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British inflation rose to its highest level in more than five years in September, according to official data that could make the Bank of England more likely to raise interest rates next month.
Consumer prices last month were 3.0 percent higher than a year ago, the Office for National Statistics said on Tuesday, matching economists' average expectation in a Reuters poll and marking the fastest rise since April 2012.
Rising inflation - driven largely by the pound's fall since last year's Brexit vote - has squeezed household incomes this year, causing broader economic growth to slow, as wages have failed to keep pace with the rising cost of living.
Nonetheless, last month the BoE said it expected to raise interest rates in the coming months, so long as the economy and price pressures continued to strengthen.
A majority of economists polled by Reuters think the BoE will move at its next meeting in November - but most also said it would be a mistake to act now.
"Food prices and a range of transport costs helped to push up inflation in September. These effects were partly offset by clothing prices that rose less strongly than this time last year," said ONS statistician Mike Prestwood.
Last month the BoE said it expected inflation to exceed 3 percent in October, higher than it had forecast just a month before, when it predicted it would take more than three years for inflation to return to its 2 percent target.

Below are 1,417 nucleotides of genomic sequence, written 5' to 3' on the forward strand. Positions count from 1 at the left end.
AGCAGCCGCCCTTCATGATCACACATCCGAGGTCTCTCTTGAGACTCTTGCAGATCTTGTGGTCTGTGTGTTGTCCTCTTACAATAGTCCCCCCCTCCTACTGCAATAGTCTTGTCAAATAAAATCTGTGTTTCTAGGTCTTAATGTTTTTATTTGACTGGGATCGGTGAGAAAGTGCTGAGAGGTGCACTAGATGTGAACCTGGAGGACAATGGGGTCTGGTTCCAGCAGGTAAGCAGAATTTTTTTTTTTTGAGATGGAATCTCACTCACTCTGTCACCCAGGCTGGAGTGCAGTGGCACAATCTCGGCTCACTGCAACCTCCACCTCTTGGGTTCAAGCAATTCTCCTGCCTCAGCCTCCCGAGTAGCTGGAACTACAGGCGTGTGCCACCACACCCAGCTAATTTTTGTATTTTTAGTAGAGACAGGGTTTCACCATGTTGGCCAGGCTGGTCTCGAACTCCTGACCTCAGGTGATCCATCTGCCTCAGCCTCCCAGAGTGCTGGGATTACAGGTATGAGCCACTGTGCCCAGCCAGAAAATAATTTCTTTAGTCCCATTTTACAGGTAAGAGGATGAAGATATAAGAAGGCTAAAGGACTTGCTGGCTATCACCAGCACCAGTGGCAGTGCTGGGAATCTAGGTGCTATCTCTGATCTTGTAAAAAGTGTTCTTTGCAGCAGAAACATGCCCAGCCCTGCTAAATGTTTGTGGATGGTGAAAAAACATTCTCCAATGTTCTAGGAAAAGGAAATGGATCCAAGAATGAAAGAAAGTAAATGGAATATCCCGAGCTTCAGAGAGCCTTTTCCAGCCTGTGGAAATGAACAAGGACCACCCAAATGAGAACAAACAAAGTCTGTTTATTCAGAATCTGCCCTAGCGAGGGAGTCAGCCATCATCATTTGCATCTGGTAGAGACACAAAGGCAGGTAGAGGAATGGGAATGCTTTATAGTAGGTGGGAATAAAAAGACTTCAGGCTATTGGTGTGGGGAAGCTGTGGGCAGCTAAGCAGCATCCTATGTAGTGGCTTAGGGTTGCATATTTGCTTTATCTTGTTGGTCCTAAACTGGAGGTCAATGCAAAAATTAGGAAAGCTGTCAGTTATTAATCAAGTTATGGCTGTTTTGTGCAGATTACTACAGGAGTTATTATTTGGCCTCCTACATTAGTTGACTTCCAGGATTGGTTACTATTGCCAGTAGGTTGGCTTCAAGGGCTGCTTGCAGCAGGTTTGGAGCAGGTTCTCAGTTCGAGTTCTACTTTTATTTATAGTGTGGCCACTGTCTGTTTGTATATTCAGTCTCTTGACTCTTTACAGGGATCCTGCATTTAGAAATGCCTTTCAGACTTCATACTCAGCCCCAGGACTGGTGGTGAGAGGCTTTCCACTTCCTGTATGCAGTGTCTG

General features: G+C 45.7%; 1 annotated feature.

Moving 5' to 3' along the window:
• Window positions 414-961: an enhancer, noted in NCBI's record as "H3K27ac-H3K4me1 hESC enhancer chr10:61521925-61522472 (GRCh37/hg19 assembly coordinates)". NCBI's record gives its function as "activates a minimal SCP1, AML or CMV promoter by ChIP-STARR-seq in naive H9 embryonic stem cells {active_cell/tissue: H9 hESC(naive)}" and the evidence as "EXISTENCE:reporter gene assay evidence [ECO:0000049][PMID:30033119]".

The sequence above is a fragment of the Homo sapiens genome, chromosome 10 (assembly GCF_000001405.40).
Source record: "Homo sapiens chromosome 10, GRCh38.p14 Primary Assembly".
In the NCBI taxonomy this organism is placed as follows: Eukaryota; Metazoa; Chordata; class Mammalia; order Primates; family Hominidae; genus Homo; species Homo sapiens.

Although much of the effect of the pound's decline has already been felt by consumers, some retailers are only now starting to pass on price rises.
On Monday, furniture retailer IKEA Group said it had increased prices in Britain by 3 percent to compensate for the slump in sterling.
The pound has fallen around 12 percent since the referendum against a trade-weighted basket of major currencies such as the U.S. dollar and the euro.
Last week BoE Governor Mark Carney said the central bank expected to raise interest rates in the coming months but he declined to be drawn on whether it would be as soon as next month, or if a series of rises is planned.
Core consumer price inflation - which strips out changes in the typically volatile prices of energy, food, alcohol and tobacco - was steady at 2.7 percent, as expected in the Reuters poll.
Annual growth in factory gate prices cooled to 3.3 percent, as expected, compared with 3.4 percent in August.
But prices paid by factories for materials and energy rose by 8.4 percent year-on-year, the same rate as August's upwardly revised figure and slightly higher than forecast.
The ONS also released figures for house prices in August, which showed an 5.0 percent annual rise across the United Kingdom as a whole compared with a 4.5 percent increase in July. Prices in London alone rose 2.6 percent.